Increasingly, divorced parents are sharing time and responsibility of their children as equally as possible. Laws, however, often don’t keep up with the culture. Legislators have to take it upon themselves – often spurred on by their constituents – to update the laws.
Earlier this year, two Ohio state representatives introduced a bill to make an assumption in the law (known as a “rebuttable presumption”) that divorcing parents will share parenting time and responsibility equally unless doing so would not be in a child’s best interests.
One of the state lawmakers who is sponsoring the bill noted, “Ohio’s laws haven’t changed in decades and our bill takes into account the large and growing body of research that shows the benefits of equal parenting.” He added that the bill creates an “official state policy that ensures children have a continued and meaningful relationship with both parents….”
Parents can (and in many cases do) negotiate a custody agreement on their own, with the help of their legal representatives. It’s typically best when they don’t have to leave such a crucial decision up to a judge who doesn’t know their family. However, often parents can’t agree and need to rely on the court to decide the matter for them.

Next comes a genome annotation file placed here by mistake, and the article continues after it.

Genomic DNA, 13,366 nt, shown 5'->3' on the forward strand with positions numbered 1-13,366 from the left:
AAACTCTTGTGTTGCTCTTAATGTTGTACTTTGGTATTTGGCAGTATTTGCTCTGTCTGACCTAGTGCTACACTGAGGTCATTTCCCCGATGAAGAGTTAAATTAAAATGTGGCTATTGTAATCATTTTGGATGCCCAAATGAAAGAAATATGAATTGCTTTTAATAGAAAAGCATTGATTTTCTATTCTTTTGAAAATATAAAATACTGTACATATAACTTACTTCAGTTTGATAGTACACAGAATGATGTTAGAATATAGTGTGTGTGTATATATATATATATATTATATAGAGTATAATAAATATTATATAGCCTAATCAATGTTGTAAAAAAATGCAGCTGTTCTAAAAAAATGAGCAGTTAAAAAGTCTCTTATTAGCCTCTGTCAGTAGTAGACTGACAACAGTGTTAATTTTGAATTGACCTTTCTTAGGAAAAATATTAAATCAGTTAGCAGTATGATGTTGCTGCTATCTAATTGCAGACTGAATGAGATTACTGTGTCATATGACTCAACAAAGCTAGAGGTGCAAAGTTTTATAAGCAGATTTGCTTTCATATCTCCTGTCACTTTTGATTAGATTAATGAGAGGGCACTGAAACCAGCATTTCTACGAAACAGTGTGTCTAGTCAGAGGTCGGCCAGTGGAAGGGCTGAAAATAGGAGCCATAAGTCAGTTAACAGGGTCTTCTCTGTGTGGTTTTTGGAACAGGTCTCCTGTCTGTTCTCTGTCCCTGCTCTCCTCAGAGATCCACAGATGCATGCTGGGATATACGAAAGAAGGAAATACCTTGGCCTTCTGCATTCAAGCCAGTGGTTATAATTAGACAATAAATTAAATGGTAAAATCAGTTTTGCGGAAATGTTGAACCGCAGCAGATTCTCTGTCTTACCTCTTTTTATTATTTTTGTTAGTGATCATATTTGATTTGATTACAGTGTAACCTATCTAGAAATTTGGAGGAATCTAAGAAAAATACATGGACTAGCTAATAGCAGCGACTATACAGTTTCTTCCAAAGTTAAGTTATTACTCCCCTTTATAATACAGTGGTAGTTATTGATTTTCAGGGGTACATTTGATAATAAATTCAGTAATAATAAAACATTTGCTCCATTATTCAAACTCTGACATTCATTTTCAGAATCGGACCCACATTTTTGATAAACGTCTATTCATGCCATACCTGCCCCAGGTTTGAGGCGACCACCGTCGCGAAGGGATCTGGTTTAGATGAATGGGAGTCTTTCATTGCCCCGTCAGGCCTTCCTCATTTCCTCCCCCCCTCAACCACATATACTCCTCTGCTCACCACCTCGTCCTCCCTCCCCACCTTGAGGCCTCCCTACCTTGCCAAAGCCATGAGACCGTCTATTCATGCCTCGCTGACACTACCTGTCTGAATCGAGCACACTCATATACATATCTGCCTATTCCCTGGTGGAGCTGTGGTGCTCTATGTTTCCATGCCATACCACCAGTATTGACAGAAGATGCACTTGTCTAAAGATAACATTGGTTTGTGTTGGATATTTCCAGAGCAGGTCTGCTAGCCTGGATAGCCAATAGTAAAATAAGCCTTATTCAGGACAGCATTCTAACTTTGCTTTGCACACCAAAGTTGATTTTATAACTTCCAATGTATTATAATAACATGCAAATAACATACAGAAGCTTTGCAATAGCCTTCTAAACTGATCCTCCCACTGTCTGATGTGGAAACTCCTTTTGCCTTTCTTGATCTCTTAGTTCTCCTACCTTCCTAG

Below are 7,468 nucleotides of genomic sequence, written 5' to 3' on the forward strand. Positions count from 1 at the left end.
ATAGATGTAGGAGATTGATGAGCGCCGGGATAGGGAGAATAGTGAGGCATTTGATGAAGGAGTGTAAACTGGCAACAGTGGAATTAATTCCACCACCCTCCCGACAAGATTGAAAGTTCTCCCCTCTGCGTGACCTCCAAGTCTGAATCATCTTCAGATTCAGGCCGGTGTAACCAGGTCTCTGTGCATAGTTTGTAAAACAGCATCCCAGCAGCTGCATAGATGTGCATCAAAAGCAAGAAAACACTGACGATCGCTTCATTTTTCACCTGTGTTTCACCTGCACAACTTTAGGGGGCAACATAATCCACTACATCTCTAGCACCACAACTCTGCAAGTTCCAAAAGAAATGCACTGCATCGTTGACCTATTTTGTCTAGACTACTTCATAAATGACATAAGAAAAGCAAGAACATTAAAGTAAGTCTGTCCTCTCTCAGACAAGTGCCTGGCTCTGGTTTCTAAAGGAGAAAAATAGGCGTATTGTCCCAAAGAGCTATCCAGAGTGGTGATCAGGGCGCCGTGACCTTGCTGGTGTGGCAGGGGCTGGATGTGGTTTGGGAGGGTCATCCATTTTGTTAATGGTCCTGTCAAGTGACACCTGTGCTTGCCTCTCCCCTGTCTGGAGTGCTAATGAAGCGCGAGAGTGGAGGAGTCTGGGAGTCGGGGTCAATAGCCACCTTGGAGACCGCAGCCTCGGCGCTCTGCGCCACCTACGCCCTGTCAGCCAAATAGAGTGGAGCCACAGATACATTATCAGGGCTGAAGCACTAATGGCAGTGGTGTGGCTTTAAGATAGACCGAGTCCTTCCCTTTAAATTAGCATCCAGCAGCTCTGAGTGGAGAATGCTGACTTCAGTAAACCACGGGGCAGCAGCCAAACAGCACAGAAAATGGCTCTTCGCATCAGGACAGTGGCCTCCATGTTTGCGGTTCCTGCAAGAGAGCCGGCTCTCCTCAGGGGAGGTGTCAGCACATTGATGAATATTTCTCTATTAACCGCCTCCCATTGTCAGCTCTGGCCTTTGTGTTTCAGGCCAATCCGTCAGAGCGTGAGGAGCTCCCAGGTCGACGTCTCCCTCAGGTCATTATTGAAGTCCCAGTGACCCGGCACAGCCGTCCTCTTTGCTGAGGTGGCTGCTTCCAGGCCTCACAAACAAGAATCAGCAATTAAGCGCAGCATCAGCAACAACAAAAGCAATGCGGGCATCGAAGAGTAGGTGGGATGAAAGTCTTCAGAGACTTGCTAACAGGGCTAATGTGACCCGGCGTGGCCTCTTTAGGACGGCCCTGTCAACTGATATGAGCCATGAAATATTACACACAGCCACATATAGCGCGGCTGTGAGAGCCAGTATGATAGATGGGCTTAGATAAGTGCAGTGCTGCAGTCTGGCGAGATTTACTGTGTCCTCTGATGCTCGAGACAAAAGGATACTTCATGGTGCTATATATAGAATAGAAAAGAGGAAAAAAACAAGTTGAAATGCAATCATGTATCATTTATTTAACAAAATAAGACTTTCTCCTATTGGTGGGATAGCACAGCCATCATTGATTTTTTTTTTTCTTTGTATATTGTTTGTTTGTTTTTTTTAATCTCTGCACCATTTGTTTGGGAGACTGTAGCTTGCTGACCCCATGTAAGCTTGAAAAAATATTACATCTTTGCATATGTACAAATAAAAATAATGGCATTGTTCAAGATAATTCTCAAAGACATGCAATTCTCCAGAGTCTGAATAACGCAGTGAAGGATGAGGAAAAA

Evidence would be required that shared parenting isn’t in a child’s best interests
If this bill becomes law, judges would require one or both parents who do not want to split parenting equally to present evidence that an equally shared parenting situation wouldn’t be best for their child. This could be for any number of reasons, such as work schedules, living situations, substance abuse or other issues and more.
Even if the parents reach an agreement on their own, it must be signed off on by a judge. If the law changes, judges will need to rely on it when deciding whether or not to accept the agreement.
Since lawmaking often moves at a glacial pace, the bill is not yet close to being submitted to the governor to sign into law. It’s still in the Ohio General Assembly, and it needs to be passed by both houses.
In the meantime, parents who disagree about how to share parenting time and responsibility still need to be able to make a strong case for themselves. Having experienced legal guidance can help you fight for what’s in your child’s best interests.